The Grand Prix of France is poignant each year. For whatever reason, defining moments in each FIM Motocross World Championship tend to occur at one of the many facilities that the nation has to offer. It was just two years ago, for instance, that Clement Desalle crashed out of title contention aboard a Rockstar Energy Suzuki.
Desalle did not even complete a single lap in either race, much like Tim Gajser this year. Gajser has escaped a series of memorable crashes aboard the 450F but finally got bit by one this past weekend. It was not even a crash on French soil that threw him off course, but it was at that event that he was finally forced to throw in the towel and adhere to the advice from professionals.
Once again it serves as proof that things can change so quickly in a sport such as this. It was just five rounds ago that Gajser appeared to be unstoppable, after romping to back-to-back wins in Argentina and Mexico. Those events are considered anomalies – they are unique in nature and often offer skewed views of what a series will turn out like – so the fact that Gajser won just a single moto after returning to the traditional circuits will be a noteworthy fact for some.
An off weekend at the Grand Prix of Trentino was followed by a difficult outing in The Netherlands, then the crashes began to occur. It is hard to look past the pain in a month as turbulent as this – where Gajser has handed one hundred points to his rival – but there is a positive point to fall back on. No bones are broken nor is ligament damage causing concern. A stretched muscle in his shoulder is the issue, but could be less of a problem when the FIM Motocross World Championship arrives in Russia for round ten of nineteen.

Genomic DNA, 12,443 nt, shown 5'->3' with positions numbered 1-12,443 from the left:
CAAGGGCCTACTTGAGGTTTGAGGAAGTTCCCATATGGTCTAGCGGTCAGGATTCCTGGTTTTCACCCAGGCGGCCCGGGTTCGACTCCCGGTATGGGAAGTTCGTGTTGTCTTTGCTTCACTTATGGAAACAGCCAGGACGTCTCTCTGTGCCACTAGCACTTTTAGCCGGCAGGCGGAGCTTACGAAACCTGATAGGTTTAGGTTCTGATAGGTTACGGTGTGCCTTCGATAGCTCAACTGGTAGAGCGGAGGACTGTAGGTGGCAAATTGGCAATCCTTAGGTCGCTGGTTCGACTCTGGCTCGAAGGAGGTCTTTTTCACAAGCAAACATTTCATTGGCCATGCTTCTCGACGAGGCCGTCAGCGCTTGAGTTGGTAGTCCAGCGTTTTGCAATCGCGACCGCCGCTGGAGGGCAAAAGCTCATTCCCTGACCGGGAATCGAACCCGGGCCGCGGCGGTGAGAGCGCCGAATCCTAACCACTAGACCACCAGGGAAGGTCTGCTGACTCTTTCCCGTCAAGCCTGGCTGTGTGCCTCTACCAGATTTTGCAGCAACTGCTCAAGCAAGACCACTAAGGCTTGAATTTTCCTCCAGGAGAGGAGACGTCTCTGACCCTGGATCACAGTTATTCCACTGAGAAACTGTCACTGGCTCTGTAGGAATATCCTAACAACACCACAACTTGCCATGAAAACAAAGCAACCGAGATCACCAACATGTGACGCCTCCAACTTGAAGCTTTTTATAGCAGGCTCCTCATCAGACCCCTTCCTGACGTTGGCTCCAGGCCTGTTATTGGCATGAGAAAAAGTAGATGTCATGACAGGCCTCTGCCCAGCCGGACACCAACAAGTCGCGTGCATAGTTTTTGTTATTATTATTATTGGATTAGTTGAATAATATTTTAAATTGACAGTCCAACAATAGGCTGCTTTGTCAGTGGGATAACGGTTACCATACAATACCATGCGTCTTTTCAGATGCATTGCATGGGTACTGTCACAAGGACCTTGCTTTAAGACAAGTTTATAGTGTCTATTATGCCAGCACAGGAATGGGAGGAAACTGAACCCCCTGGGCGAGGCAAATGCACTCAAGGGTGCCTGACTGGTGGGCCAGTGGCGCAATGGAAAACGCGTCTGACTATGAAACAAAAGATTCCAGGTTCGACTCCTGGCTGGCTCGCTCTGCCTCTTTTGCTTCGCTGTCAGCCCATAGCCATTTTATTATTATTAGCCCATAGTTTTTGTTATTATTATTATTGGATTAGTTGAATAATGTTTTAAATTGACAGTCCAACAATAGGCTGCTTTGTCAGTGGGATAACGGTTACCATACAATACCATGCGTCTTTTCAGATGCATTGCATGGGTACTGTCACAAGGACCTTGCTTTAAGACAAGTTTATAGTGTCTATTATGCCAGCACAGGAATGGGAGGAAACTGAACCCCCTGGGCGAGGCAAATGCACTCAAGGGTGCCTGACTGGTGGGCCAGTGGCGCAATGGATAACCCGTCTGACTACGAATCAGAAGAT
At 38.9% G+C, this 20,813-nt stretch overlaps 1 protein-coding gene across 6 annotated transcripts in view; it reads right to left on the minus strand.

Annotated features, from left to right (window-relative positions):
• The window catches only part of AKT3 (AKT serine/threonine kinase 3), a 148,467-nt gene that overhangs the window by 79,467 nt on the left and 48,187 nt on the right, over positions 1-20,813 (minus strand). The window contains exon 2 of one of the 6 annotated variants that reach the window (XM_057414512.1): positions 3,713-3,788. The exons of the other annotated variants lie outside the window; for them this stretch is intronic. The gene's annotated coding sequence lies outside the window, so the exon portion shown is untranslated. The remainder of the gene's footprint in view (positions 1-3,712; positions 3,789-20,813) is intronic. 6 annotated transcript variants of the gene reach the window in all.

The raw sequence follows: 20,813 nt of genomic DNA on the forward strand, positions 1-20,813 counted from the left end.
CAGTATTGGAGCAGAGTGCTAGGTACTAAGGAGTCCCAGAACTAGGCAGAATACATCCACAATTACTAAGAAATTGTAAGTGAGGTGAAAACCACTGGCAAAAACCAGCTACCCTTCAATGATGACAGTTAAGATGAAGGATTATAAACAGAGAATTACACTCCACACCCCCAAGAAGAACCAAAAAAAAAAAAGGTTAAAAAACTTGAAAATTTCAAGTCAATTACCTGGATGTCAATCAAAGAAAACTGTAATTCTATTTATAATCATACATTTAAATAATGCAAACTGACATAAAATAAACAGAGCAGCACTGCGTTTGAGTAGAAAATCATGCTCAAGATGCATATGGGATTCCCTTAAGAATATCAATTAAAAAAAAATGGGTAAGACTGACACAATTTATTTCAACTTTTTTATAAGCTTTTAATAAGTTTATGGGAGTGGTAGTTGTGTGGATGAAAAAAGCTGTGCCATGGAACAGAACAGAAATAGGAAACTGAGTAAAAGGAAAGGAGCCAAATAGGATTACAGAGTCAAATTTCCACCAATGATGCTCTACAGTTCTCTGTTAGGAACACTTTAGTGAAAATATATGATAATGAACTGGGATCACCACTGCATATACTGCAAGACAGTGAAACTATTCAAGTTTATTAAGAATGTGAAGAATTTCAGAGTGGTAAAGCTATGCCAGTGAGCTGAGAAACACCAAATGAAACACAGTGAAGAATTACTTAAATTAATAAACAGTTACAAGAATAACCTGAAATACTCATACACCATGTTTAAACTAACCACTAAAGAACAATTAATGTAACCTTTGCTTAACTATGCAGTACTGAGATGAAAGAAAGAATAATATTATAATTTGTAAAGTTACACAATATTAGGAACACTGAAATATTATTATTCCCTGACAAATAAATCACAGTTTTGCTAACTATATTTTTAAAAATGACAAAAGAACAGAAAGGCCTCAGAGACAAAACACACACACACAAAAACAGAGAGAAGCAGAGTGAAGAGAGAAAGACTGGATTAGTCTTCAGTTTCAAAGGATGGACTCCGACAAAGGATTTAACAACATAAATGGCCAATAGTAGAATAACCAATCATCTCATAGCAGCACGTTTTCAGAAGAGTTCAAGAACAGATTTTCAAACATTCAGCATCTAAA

Is there any value in rushing back to racing at the highest level? One may question that, as an eighty-six-point deficit is what he would have to overcome to be crowned the champion. If Antonio Cairoli still considers Jeffrey Herlings a legitimate threat, however, then Gajser must be looked at in the same light. A mistake from Cairoli – a trait that has become more common in the last two years – would significantly aid these riders in their charge towards the title.
The fact that riders such as Clement Desalle and Romain Febvre are now beginning to show their true colours is positive too. They could cause the eight-time champion to lose clumps of points at a time, rather than just three or four. That is imperative to the riders currently vying for this championship, as the challenge of gaining points will only grow in difficulty as more riders drop out with injury or suffer dips in form.
Whilst it may be easy to state that the winner of this championship is almost a foregone conclusion, history tells us otherwise. This is a chance to see how talented riders such as Gajser and Herlings respond when up against the ropes and faced with adversity.
Words: Lewis Phillips | Lead Image: Honda Racing Corporation